Sikh Federation UK ask “Was it racism?” whilst Guru Nanak Gurdwara Smethwick request anyone with information to go the police.
Sikh organisations have come together to condemn the vandalism of a newly erected Sikh World War 1 soldier statue outside Smethwick Gurdwara.
The three-metre (10ft) bronze statue was unveiled on 4 November, a week before the centenary of the armistice, but it was found on Thursday night/early Friday morning to have been sprayed with the words “sepoys no more”.
The term “sepoy” refers to Indian soldiers serving in British or other European armies. The words “of the great war” from the statue’s title were also covered with a black line with “1 jarnail” graffitied next to it.
The Sikh Federation UK said of the vandalism, “Sikh Federation (UK) condemn the senseless and cowardly act of vandalism to deface the newly erected WW1 monument to the Sikh sacrifices ‘Lions of the Great War’. Was this an act of racism? ‘Sepoy’ was a phrase originally used derogatorily by the British because it denoted a relatively untrained local militia man.”
A statement from Guru Nanak Gurdwara Smethwick, who funded the statue, said, “We are aware of the vandalism that took place on the Lions of the Great War Monument site today and condemn this despicable and cowardly act.”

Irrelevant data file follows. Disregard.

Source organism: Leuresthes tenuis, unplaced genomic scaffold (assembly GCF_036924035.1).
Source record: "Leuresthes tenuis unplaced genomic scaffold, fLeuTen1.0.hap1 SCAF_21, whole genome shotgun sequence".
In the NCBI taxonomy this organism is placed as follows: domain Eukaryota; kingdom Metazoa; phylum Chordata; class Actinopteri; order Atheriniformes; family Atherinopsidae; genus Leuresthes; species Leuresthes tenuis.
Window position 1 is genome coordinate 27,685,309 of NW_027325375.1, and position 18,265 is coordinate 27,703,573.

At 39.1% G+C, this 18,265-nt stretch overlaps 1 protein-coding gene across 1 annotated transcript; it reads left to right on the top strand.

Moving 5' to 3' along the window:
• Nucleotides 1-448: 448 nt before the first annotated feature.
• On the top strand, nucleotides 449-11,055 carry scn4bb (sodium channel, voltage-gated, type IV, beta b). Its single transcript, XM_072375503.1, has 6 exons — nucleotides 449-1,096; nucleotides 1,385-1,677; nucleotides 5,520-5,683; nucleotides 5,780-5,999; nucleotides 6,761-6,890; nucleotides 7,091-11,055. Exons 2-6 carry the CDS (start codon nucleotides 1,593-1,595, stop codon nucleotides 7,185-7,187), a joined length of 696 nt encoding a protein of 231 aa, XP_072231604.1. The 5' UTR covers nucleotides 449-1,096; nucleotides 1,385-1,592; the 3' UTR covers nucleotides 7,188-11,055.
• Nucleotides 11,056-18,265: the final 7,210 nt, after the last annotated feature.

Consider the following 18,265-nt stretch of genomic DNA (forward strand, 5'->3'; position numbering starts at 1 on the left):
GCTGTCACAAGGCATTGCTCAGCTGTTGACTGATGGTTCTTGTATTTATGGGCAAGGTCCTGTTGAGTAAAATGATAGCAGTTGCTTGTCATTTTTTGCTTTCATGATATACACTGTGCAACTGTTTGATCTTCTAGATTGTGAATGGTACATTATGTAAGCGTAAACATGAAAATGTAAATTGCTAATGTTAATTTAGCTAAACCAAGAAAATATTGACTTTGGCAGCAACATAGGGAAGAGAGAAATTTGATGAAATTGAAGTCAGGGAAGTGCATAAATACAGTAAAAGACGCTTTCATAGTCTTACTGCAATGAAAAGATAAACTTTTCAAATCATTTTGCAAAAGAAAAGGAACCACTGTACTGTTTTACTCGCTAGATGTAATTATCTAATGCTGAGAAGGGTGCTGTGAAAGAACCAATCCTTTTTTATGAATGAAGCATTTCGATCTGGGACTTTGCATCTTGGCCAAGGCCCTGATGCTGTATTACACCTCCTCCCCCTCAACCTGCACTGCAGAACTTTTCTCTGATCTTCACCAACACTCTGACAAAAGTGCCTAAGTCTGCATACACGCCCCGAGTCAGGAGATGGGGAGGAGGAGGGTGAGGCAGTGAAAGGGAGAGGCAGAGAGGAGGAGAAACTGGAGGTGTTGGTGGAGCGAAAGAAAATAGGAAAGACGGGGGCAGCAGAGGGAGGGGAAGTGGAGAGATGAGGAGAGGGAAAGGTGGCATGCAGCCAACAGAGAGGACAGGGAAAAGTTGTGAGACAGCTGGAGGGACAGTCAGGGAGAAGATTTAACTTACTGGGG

Jatinder Singh, President of Guru Nanak Gurdwara (GNG) Smethwick was extremely disappointed with the actions of the vandals but remained resolute.
“There was some vandalism to the back wall overnight which is very disappointing. The graffiti was cleaned off and the matter was reported to the police.
Working with the council we won’t allow this vandalism to undermine the very strong message created by this new monument and the overwhelmingly positive reaction to its unveiling.
What makes this incident particularly distressing, is the complete disregard and lack of respect for the significance of the statue and inscriptions, installed recently to commemorate the losses felt by many South Asian families who lost their dear ones during the First World War and mark 100 years since the end of the Great War.”
GNG Smethwick have advised anyone who witnesses vandalism or other anti-social behaviour taking place to report any incidents to the police as soon as possible.
Sikhs at War, an organisation dedicated to documenting and highlighting the Sikh contribution to the World Wars, called the act “utterly shocking and despicable”.